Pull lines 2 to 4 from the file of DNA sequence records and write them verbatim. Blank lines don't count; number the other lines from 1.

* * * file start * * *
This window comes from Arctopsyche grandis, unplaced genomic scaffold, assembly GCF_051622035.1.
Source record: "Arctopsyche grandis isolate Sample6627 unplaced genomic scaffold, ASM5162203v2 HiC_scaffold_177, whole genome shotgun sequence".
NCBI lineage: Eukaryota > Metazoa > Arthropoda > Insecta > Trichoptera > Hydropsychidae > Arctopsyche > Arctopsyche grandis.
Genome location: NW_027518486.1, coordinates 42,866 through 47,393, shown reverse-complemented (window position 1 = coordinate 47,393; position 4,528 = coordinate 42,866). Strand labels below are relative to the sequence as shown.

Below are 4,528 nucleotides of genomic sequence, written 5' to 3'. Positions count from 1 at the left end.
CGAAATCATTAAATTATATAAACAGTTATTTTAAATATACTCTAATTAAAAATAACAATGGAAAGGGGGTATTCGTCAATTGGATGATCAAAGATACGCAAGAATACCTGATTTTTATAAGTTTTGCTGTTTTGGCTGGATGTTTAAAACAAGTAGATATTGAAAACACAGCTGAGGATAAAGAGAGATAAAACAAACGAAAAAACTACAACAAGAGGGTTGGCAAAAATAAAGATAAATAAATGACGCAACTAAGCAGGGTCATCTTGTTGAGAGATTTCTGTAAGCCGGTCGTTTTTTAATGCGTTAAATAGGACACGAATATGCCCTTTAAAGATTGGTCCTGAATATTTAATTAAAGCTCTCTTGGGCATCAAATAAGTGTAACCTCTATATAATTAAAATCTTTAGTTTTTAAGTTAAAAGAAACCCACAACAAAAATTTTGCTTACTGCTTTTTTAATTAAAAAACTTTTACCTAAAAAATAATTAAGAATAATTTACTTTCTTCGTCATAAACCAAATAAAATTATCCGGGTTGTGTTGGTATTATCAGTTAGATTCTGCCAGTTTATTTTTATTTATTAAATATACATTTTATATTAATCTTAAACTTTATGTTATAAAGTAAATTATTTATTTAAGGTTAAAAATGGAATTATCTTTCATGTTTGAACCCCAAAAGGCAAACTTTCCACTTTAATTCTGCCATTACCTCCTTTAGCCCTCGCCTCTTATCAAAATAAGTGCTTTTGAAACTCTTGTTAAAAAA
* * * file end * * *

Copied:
Source record: "Arctopsyche grandis isolate Sample6627 unplaced genomic scaffold, ASM5162203v2 HiC_scaffold_177, whole genome shotgun sequence".
NCBI lineage: Eukaryota > Metazoa > Arthropoda > Insecta > Trichoptera > Hydropsychidae > Arctopsyche > Arctopsyche grandis.
Genome location: NW_027518486.1, coordinates 42,866 through 47,393, shown reverse-complemented (window position 1 = coordinate 47,393; position 4,528 = coordinate 42,866). Strand labels below are relative to the sequence as shown.